“Deconstruction involves the close reading of texts in order to demonstrate that any given text has irreconcilably contradictory meanings, rather than being a unified, logical whole. As J. Hillis Miller, the preeminent American deconstructor, has explained in an essay entitled “Stevens’ Rock and Criticism as Cure” (1976), “Deconstruction is not a dismantling of the structure of a text, but a demonstration that it has already dismantled itself. Its apparently solid ground is no rock but thin air.” Deconstruction was both created and has been profoundly influenced by the French philosopher on language Jacques Derrida. Derrida, who coined the term deconstruction, argues that in Western culture, people tend to think and express their thoughts in terms of binary oppositions. Something is white but not black, masculine and therefore not feminine, a cause rather than an effect. Other common and mutually exclusive pairs include beginning/end, conscious/unconscious, presence/absence, and speech/writing. Derrida suggests these oppositions are hierarchies in miniature, containing one term that Western culture views as positive or superior and another considered negative or inferior, even if only slightly so. Through deconstruction, Derrida aims to erase the boundary between binary oppositions—and to do so in such a way that the hierarchy implied by the oppositions is thrown into question. Although its ultimate aim may be to criticize Western logic, deconstruction arose as a response to structuralism and formalism. Structuralists believed that all elements of human culture, including literature, may be understood as parts of a system of signs. Derrida did not believe that structuralists could explain the laws governing human signification and thus provide the key to understanding the form and meaning of everything from an African village to Greek myth to a literary text. He also rejected the structuralist belief that texts have identifiable “centers” of meaning—a belief structuralists shared with formalists. Formalist critics, such as the New Critics, assume that a work of literature is a freestanding, selfcontained object whose meaning can be found in the complex network of relations between its parts (allusions, images, rhythms, sounds, etc.). Deconstructors, by contrast, see works in terms of their undecidability. They reject the formalist view that a work of literary art is demonstrably unified from beginning to end, in one certain way, or that it is organized around a single center that ultimately can be identified. As a result, deconstructors see texts as more radically heterogeneous than do formalists. Formalists ultimately make sense of the ambiguities they find in a given text, arguing that every ambiguity serves a definite, meaningful, and demonstrable literary function. Undecidability, by contrast, is never reduced, let alone mastered. Though a deconstructive reading can reveal the incompatible possibilities generated by the text, it is impossible for the reader to decide among them.”


Deconstruction argues that Westerners express their thoughts in terms of binary oppositions. Some thing is white but not black, masculine therefore not feminine. A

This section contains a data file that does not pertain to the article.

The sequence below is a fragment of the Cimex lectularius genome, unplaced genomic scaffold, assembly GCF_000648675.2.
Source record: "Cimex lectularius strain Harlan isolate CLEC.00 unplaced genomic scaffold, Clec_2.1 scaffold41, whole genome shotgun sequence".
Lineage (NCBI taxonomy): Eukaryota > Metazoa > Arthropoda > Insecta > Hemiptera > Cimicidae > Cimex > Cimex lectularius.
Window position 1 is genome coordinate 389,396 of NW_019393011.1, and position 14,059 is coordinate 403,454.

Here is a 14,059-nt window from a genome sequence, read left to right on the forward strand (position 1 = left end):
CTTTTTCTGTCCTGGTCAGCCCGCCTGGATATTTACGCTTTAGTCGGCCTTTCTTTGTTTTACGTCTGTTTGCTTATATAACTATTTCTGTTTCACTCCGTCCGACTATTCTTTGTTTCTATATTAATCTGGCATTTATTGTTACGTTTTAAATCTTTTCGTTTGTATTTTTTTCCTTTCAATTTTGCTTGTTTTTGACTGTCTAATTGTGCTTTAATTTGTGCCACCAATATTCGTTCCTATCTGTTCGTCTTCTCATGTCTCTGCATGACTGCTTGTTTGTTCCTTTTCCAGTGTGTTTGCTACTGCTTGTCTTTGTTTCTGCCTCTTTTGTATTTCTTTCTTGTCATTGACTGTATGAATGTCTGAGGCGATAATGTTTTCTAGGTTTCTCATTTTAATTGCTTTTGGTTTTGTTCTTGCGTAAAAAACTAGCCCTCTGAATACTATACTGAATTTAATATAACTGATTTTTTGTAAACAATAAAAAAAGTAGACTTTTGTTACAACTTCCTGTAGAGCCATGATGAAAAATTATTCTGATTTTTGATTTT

Throughout the term, we’ve been looking to see how writers construct and deconstruct binary oppositions, pairs that quickly transmogrify into rigid hierarchies. To aid in our examination, we’ve begun to compile a list of binaries.


good / evil

  • original / copy

primary / secondary

inside / outside

reality / appearance

essence / accident

soul / body

pure / corrupted

father / son

male / female

speech / writing

At this point, you might want to notice how these pairs tend not merely to support but indeed to verify one another: men are superior to women, or so Genesis tells us, because men came first; speech is superior to writing, or so Plato tells us, because the spoken word is the original of which writing is a mere copy. See how that works? If so, you’re ready for some more:


center / margins

normal / deviant

natural / unnatural

straight / gay

white / black

self / other

truth / fiction

philosophy / myth

sciences / humanities

poet / critic

master / slave

teacher / student

faculty / staff

high culture / pop culture

the blues / rock and roll

rock and roll / disco

disco / techno

punk / grunge

movies / television

network TV / cable TV

base / superstructure

waking / dreaming

latent content / manifest content



So basically what you’ve presented me with is a list of words. They’re dichotomies, though not as blatant as good/bad. “Language, he said, is inadequate to provide a clear and unambiguous view of reality. In other words, the fixed meaning of an essay, a book, a personal letter, a scientific treatise or a recipe dissolves when hidden ambiguities and contradictions are revealed. These contradictions, inevitable in every piece of writing, he said, reveal deep fissures in the foundation of the Western world’s civilizations, cultures and creations.” (

For deconstruction to work, it must first recognize the binary oppositions. After identifying them, it shows that they are not so absolute and meaningless without each other. For instance, good/bad. When people talk about “good” they are still comparing it to bad, even when they don’t mention bad.

With all this in mind, I think one can look differently at the binary pairs presented in the question.






By spockinthehood